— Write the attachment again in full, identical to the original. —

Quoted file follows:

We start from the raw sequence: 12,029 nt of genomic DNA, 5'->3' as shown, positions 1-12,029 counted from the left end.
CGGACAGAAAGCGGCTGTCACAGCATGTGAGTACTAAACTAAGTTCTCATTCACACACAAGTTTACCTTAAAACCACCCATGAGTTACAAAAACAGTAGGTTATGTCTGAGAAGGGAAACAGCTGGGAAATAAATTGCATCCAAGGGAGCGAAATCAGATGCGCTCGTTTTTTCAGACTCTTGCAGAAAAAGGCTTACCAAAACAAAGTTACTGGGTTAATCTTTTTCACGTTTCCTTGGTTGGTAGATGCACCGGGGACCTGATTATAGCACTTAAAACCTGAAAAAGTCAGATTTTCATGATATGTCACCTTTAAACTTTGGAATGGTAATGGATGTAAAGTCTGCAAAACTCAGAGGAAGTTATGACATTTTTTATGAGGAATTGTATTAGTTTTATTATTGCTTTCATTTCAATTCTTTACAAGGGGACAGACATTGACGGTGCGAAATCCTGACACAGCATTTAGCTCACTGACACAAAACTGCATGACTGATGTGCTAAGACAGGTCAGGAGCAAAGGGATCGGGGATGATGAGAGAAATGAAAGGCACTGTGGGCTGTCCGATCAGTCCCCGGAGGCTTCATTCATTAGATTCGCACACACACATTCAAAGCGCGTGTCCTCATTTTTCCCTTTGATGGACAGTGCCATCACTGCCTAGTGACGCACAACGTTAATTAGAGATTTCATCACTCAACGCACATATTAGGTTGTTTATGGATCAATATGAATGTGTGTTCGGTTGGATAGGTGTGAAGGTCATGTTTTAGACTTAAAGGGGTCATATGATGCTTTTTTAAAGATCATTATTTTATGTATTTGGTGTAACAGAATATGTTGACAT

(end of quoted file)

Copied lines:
We start from the raw sequence: 12,029 nt of genomic DNA, 5'->3' as shown, positions 1-12,029 counted from the left end.
CGGACAGAAAGCGGCTGTCACAGCATGTGAGTACTAAACTAAGTTCTCATTCACACACAAGTTTACCTTAAAACCACCCATGAGTTACAAAAACAGTAGGTTATGTCTGAGAAGGGAAACAGCTGGGAAATAAATTGCATCCAAGGGAGCGAAATCAGATGCGCTCGTTTTTTCAGACTCTTGCAGAAAAAGGCTTACCAAAACAAAGTTACTGGGTTAATCTTTTTCACGTTTCCTTGGTTGGTAGATGCACCGGGGACCTGATTATAGCACTTAAAACCTGAAAAAGTCAGATTTTCATGATATGTCACCTTTAAACTTTGGAATGGTAATGGATGTAAAGTCTGCAAAACTCAGAGGAAGTTATGACATTTTTTATGAGGAATTGTATTAGTTTTATTATTGCTTTCATTTCAATTCTTTACAAGGGGACAGACATTGACGGTGCGAAATCCTGACACAGCATTTAGCTCACTGACACAAAACTGCATGACTGATGTGCTAAGACAGGTCAGGAGCAAAGGGATCGGGGATGATGAGAGAAATGAAAGGCACTGTGGGCTGTCCGATCAGTCCCCGGAGGCTTCATTCATTAGATTCGCACACACACATTCAAAGCGCGTGTCCTCATTTTTCCCTTTGATGGACAGTGCCATCACTGCCTAGTGACGCACAACGTTAATTAGAGATTTCATCACTCAACGCACATATTAGGTTGTTTATGGATCAATATGAATGTGTGTTCGGTTGGATAGGTGTGAAGGTCATGTTTTAGACTTAAAGGGGTCATATGATGCTTTTTTAAAGATCATTATTTTATGTATTTGGTGTAACAGAATATGTTGACAT